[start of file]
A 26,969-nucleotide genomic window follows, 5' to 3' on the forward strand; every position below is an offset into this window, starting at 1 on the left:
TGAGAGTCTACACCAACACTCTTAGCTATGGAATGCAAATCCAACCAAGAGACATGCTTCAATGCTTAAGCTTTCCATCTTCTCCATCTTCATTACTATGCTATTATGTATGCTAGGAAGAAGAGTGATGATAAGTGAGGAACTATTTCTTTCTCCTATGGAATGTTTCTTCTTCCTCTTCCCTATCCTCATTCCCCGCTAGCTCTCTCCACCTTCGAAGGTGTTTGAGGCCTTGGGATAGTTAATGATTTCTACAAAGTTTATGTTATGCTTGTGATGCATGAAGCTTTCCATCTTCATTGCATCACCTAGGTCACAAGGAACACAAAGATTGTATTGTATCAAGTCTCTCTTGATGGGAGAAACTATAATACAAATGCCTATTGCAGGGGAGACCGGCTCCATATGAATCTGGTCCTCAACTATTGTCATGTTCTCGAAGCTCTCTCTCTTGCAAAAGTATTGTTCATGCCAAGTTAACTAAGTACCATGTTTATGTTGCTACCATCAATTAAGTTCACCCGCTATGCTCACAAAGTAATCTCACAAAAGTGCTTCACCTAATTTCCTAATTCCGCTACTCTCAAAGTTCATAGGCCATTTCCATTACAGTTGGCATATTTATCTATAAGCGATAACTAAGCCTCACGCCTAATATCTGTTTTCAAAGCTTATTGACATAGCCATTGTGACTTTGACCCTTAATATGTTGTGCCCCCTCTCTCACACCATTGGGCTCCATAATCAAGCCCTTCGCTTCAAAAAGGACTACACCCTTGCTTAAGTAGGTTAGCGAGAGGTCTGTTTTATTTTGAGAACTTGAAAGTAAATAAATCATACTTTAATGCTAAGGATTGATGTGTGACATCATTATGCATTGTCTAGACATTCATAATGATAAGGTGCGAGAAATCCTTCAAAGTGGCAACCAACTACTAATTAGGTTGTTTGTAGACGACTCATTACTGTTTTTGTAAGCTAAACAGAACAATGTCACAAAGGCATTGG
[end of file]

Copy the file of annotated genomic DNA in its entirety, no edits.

A 26,969-nucleotide genomic window follows, 5' to 3' on the forward strand; every position below is an offset into this window, starting at 1 on the left:
TGAGAGTCTACACCAACACTCTTAGCTATGGAATGCAAATCCAACCAAGAGACATGCTTCAATGCTTAAGCTTTCCATCTTCTCCATCTTCATTACTATGCTATTATGTATGCTAGGAAGAAGAGTGATGATAAGTGAGGAACTATTTCTTTCTCCTATGGAATGTTTCTTCTTCCTCTTCCCTATCCTCATTCCCCGCTAGCTCTCTCCACCTTCGAAGGTGTTTGAGGCCTTGGGATAGTTAATGATTTCTACAAAGTTTATGTTATGCTTGTGATGCATGAAGCTTTCCATCTTCATTGCATCACCTAGGTCACAAGGAACACAAAGATTGTATTGTATCAAGTCTCTCTTGATGGGAGAAACTATAATACAAATGCCTATTGCAGGGGAGACCGGCTCCATATGAATCTGGTCCTCAACTATTGTCATGTTCTCGAAGCTCTCTCTCTTGCAAAAGTATTGTTCATGCCAAGTTAACTAAGTACCATGTTTATGTTGCTACCATCAATTAAGTTCACCCGCTATGCTCACAAAGTAATCTCACAAAAGTGCTTCACCTAATTTCCTAATTCCGCTACTCTCAAAGTTCATAGGCCATTTCCATTACAGTTGGCATATTTATCTATAAGCGATAACTAAGCCTCACGCCTAATATCTGTTTTCAAAGCTTATTGACATAGCCATTGTGACTTTGACCCTTAATATGTTGTGCCCCCTCTCTCACACCATTGGGCTCCATAATCAAGCCCTTCGCTTCAAAAAGGACTACACCCTTGCTTAAGTAGGTTAGCGAGAGGTCTGTTTTATTTTGAGAACTTGAAAGTAAATAAATCATACTTTAATGCTAAGGATTGATGTGTGACATCATTATGCATTGTCTAGACATTCATAATGATAAGGTGCGAGAAATCCTTCAAAGTGGCAACCAACTACTAATTAGGTTGTTTGTAGACGACTCATTACTGTTTTTGTAAGCTAAACAGAACAATGTCACAAAGGCATTGG